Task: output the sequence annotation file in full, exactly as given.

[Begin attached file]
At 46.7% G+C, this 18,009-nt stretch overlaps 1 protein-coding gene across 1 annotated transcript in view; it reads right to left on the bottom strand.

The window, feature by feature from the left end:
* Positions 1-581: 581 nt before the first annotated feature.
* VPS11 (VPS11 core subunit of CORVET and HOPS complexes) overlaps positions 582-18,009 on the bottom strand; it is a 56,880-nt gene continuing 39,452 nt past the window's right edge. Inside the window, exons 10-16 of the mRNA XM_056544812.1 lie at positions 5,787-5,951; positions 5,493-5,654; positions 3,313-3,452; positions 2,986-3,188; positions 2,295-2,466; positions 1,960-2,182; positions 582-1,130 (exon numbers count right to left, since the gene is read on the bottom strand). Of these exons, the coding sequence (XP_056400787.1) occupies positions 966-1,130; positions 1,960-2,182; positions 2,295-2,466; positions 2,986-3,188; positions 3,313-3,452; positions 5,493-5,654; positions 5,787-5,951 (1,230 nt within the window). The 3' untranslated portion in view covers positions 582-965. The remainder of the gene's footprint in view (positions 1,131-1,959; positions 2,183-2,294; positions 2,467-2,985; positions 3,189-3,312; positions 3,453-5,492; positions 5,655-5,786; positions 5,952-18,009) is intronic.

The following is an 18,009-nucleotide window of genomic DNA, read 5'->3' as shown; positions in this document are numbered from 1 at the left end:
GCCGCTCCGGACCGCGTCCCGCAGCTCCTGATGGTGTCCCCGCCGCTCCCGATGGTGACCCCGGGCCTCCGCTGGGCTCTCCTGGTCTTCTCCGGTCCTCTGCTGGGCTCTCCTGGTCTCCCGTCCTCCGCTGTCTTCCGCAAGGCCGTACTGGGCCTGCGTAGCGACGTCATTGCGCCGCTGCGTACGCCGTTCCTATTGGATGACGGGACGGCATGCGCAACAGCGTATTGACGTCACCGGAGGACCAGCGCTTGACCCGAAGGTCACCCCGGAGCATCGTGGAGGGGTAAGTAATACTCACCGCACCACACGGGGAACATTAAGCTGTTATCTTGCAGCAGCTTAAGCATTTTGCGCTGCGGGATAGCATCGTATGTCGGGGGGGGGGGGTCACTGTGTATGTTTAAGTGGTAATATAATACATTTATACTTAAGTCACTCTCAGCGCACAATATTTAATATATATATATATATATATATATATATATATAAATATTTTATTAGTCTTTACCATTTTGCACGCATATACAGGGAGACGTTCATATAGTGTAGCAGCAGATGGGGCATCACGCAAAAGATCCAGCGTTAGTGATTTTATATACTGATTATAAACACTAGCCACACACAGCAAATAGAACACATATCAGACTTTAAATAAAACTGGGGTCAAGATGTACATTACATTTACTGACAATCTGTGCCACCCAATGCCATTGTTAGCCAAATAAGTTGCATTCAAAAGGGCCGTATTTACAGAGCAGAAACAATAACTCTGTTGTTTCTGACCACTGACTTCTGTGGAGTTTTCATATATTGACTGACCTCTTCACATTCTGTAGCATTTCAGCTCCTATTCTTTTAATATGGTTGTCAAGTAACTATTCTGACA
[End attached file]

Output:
At 46.7% G+C, this 18,009-nt stretch overlaps 1 protein-coding gene across 1 annotated transcript in view; it reads right to left on the bottom strand.

The window, feature by feature from the left end:
* Positions 1-581: 581 nt before the first annotated feature.
* VPS11 (VPS11 core subunit of CORVET and HOPS complexes) overlaps positions 582-18,009 on the bottom strand; it is a 56,880-nt gene continuing 39,452 nt past the window's right edge. Inside the window, exons 10-16 of the mRNA XM_056544812.1 lie at positions 5,787-5,951; positions 5,493-5,654; positions 3,313-3,452; positions 2,986-3,188; positions 2,295-2,466; positions 1,960-2,182; positions 582-1,130 (exon numbers count right to left, since the gene is read on the bottom strand). Of these exons, the coding sequence (XP_056400787.1) occupies positions 966-1,130; positions 1,960-2,182; positions 2,295-2,466; positions 2,986-3,188; positions 3,313-3,452; positions 5,493-5,654; positions 5,787-5,951 (1,230 nt within the window). The 3' untranslated portion in view covers positions 582-965. The remainder of the gene's footprint in view (positions 1,131-1,959; positions 2,183-2,294; positions 2,467-2,985; positions 3,189-3,312; positions 3,453-5,492; positions 5,655-5,786; positions 5,952-18,009) is intronic.

The following is an 18,009-nucleotide window of genomic DNA, read 5'->3' as shown; positions in this document are numbered from 1 at the left end:
GCCGCTCCGGACCGCGTCCCGCAGCTCCTGATGGTGTCCCCGCCGCTCCCGATGGTGACCCCGGGCCTCCGCTGGGCTCTCCTGGTCTTCTCCGGTCCTCTGCTGGGCTCTCCTGGTCTCCCGTCCTCCGCTGTCTTCCGCAAGGCCGTACTGGGCCTGCGTAGCGACGTCATTGCGCCGCTGCGTACGCCGTTCCTATTGGATGACGGGACGGCATGCGCAACAGCGTATTGACGTCACCGGAGGACCAGCGCTTGACCCGAAGGTCACCCCGGAGCATCGTGGAGGGGTAAGTAATACTCACCGCACCACACGGGGAACATTAAGCTGTTATCTTGCAGCAGCTTAAGCATTTTGCGCTGCGGGATAGCATCGTATGTCGGGGGGGGGGGGTCACTGTGTATGTTTAAGTGGTAATATAATACATTTATACTTAAGTCACTCTCAGCGCACAATATTTAATATATATATATATATATATATATATATATATAAATATTTTATTAGTCTTTACCATTTTGCACGCATATACAGGGAGACGTTCATATAGTGTAGCAGCAGATGGGGCATCACGCAAAAGATCCAGCGTTAGTGATTTTATATACTGATTATAAACACTAGCCACACACAGCAAATAGAACACATATCAGACTTTAAATAAAACTGGGGTCAAGATGTACATTACATTTACTGACAATCTGTGCCACCCAATGCCATTGTTAGCCAAATAAGTTGCATTCAAAAGGGCCGTATTTACAGAGCAGAAACAATAACTCTGTTGTTTCTGACCACTGACTTCTGTGGAGTTTTCATATATTGACTGACCTCTTCACATTCTGTAGCATTTCAGCTCCTATTCTTTTAATATGGTTGTCAAGTAACTATTCTGACA